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"She always worked," How a single mother inspired a local non-profit

And how the organizers put the sister in No Sister Left Behind
Dorothy Smith after graduating from Bakersfield College with her nursing degree.
Posted at 6:30 AM, Feb 08, 2024
  • Glenda smiles at her sister Linda after I ask them about what it's like working together at the non-profit. "As I often tell her, I don't know how I would make it without her," she says.
  • In this story, 23ABC's Ava Kershner sits down with the sisters behind the organization, No Sister Left Behind.

Meet Glenda and Linda.
Two sisters from Bakersfield running the non profit No Sister Left Behind.

An organization that focuses on the wellbeing of black women, and improving “Their mind, you know we focus on determination, their mindset, on mindfulness,” said Glenda Woolfolk, CEO, President, and Founder of No Sister Left Behind. 

No Sister Left Behind works with organizations like Kern Family Healthcare and City Serve to provide healing heart trauma peer groups and support for black women getting a higher education.

And it was all inspired by their mother, who according to her daughters, was the definition of determination.

“Our mom raised us, and she was a janitor. And she decided because times were getting rough, she decided to go back to school, to nursing school and get her LVN license. And that allowed us to be able to purchase a car, we never had a car she never drove, so it was really a blessing to our family,” said Linda Factory, the Financial Officer for No Sister Left Behind.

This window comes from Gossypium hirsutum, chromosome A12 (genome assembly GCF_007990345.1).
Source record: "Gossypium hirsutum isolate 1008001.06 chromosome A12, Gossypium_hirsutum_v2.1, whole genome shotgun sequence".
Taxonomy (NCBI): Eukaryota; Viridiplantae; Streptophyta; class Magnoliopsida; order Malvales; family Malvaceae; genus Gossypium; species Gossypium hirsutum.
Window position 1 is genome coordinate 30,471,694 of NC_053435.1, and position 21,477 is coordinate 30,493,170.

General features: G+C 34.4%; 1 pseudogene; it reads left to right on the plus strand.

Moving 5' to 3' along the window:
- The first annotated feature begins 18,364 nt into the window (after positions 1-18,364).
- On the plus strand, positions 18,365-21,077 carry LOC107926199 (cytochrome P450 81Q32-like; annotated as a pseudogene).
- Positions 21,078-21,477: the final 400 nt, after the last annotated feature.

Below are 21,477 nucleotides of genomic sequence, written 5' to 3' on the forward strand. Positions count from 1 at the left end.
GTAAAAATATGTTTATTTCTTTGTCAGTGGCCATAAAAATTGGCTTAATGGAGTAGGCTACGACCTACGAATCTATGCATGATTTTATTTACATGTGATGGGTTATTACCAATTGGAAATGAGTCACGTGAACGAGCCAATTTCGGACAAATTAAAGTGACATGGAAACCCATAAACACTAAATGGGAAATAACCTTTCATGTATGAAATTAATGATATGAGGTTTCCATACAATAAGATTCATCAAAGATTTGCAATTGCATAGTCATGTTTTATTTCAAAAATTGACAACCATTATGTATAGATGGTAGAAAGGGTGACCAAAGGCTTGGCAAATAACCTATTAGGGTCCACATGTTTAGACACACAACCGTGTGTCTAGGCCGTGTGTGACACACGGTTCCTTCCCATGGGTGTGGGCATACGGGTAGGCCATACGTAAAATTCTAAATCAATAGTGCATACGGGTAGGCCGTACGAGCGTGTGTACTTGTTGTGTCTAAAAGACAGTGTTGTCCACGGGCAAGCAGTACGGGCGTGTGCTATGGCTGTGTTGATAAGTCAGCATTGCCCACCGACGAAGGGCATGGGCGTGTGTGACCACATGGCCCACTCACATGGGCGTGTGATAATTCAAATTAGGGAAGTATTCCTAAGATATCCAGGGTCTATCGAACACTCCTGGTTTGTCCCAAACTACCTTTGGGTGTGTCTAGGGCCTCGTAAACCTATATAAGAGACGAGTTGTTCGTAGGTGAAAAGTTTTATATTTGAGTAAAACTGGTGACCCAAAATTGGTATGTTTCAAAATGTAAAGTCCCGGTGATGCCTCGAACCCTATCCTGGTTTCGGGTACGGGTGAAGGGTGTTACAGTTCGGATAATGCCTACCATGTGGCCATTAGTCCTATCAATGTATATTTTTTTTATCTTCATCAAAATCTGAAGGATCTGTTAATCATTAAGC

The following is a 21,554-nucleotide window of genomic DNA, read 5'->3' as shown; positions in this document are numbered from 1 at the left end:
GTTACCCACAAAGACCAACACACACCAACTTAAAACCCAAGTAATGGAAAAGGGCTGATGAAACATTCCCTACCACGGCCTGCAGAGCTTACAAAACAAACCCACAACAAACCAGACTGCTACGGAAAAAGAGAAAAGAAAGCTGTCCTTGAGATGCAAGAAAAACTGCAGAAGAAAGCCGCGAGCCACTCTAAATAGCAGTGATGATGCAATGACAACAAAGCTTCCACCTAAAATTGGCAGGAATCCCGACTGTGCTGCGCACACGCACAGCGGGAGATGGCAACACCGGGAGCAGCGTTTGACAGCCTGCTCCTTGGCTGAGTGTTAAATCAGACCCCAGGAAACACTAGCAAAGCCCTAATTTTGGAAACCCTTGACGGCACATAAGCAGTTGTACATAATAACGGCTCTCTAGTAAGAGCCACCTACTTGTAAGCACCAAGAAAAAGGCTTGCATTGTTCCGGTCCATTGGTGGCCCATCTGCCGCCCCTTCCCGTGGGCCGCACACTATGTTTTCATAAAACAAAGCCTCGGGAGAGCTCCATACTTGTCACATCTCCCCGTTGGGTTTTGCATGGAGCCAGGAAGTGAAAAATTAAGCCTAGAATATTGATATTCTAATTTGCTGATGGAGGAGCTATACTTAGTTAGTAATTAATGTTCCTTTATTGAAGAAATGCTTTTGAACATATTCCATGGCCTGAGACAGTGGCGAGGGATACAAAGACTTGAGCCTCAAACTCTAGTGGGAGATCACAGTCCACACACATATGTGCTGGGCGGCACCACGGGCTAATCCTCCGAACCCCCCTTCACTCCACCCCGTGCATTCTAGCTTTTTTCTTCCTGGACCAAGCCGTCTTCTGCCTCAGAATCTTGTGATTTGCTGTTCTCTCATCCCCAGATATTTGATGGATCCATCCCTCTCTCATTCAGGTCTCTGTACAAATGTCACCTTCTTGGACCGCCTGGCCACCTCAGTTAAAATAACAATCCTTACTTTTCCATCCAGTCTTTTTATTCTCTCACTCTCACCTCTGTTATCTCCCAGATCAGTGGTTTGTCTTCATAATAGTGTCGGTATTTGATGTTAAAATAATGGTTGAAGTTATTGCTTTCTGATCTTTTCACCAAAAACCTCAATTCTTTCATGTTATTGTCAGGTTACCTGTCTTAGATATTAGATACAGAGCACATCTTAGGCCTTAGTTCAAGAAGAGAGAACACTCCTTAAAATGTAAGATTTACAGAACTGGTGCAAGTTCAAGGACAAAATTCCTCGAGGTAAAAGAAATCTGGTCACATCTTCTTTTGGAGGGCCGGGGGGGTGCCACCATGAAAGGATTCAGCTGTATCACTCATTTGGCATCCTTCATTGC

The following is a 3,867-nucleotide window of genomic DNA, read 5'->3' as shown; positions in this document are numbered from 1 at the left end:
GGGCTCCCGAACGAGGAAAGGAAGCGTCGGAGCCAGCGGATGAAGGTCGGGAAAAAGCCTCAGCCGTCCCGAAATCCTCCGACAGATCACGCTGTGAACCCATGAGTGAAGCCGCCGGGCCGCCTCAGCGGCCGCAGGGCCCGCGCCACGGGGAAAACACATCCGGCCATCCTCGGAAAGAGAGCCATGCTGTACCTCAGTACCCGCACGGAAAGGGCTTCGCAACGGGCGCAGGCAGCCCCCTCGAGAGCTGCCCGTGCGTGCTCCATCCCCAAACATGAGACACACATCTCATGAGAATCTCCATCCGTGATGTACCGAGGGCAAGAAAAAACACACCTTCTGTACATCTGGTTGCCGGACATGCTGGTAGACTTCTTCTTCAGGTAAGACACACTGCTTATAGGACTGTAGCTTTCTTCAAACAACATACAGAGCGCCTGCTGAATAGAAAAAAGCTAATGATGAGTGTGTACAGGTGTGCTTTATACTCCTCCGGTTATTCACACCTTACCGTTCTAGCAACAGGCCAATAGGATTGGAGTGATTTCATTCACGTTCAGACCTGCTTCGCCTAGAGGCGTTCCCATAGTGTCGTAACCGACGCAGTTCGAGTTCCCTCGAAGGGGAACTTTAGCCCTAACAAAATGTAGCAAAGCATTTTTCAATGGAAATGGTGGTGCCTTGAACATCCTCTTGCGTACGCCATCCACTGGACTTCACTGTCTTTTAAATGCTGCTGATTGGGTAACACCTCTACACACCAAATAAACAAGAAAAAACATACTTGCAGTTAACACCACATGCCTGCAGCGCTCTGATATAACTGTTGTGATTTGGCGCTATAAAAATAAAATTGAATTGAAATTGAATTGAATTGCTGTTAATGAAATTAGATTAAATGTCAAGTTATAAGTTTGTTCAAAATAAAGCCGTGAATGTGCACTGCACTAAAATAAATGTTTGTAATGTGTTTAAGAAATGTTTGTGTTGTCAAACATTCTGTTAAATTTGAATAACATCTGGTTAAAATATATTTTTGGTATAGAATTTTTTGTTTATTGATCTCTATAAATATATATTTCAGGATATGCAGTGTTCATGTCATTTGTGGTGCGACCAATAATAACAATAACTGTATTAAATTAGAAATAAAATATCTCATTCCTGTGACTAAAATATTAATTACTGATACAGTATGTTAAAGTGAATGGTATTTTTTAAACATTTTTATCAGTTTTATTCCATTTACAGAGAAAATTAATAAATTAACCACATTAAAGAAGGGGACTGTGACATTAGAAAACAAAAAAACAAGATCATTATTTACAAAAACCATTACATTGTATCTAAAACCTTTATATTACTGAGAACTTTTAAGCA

The sisters tell me their mother worked from 6 p.m. to 2 a.m. as a janitor, went to school throughout the day, and still made sure dinner was ready at night.

“She was your inspiration,” I said. 

 “She was,” said Woolfolk.

“What was her name?” I ask. 

 “Dorothy Smith,” said Woolfolk.

Dorothy’s legacy of higher education made such an impact on her daughter’s lives, that now they work for women like her.

“But when you look at it, and you try to fill a void within the community, what I saw was nothing pertaining to the black women’s health, our mother raised us by herself, but you know there were times that she did cry because she couldn’t, she didn’t have the money,” said Woolfolk.

When it comes to the wellbeing of black women, the sisters say that healing for yourself, also helps the next generation to come.

“Look at the history of the black woman in America, things that were kind of handed down from generation to generation. If we don’t address those things, we will just hand it down to the next generation,” said Woolfolk.

For more information on No Sister Left Behind, you can visit their website.


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